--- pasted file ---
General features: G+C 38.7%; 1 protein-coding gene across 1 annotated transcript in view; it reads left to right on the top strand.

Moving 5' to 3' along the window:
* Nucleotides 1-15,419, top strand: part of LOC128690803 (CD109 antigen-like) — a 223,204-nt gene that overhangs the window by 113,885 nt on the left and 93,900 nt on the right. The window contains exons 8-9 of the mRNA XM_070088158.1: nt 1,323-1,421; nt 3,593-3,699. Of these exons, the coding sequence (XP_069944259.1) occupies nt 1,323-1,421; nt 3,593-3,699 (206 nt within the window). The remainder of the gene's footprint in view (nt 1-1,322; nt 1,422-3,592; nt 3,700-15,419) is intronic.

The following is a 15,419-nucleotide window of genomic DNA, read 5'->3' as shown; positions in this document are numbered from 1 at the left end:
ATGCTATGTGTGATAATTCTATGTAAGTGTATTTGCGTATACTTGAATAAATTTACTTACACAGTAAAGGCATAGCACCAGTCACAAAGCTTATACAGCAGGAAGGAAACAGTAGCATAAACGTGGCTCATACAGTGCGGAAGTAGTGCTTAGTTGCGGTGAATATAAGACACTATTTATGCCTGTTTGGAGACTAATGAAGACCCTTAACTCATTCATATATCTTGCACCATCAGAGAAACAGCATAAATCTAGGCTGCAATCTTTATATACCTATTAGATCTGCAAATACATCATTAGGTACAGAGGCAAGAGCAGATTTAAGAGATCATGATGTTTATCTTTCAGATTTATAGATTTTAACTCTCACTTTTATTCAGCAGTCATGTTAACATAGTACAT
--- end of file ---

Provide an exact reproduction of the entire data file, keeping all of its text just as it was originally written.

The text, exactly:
General features: G+C 38.7%; 1 protein-coding gene across 1 annotated transcript in view; it reads left to right on the top strand.

Moving 5' to 3' along the window:
* Nucleotides 1-15,419, top strand: part of LOC128690803 (CD109 antigen-like) — a 223,204-nt gene that overhangs the window by 113,885 nt on the left and 93,900 nt on the right. The window contains exons 8-9 of the mRNA XM_070088158.1: nt 1,323-1,421; nt 3,593-3,699. Of these exons, the coding sequence (XP_069944259.1) occupies nt 1,323-1,421; nt 3,593-3,699 (206 nt within the window). The remainder of the gene's footprint in view (nt 1-1,322; nt 1,422-3,592; nt 3,700-15,419) is intronic.

The following is a 15,419-nucleotide window of genomic DNA, read 5'->3' as shown; positions in this document are numbered from 1 at the left end:
ATGCTATGTGTGATAATTCTATGTAAGTGTATTTGCGTATACTTGAATAAATTTACTTACACAGTAAAGGCATAGCACCAGTCACAAAGCTTATACAGCAGGAAGGAAACAGTAGCATAAACGTGGCTCATACAGTGCGGAAGTAGTGCTTAGTTGCGGTGAATATAAGACACTATTTATGCCTGTTTGGAGACTAATGAAGACCCTTAACTCATTCATATATCTTGCACCATCAGAGAAACAGCATAAATCTAGGCTGCAATCTTTATATACCTATTAGATCTGCAAATACATCATTAGGTACAGAGGCAAGAGCAGATTTAAGAGATCATGATGTTTATCTTTCAGATTTATAGATTTTAACTCTCACTTTTATTCAGCAGTCATGTTAACATAGTACAT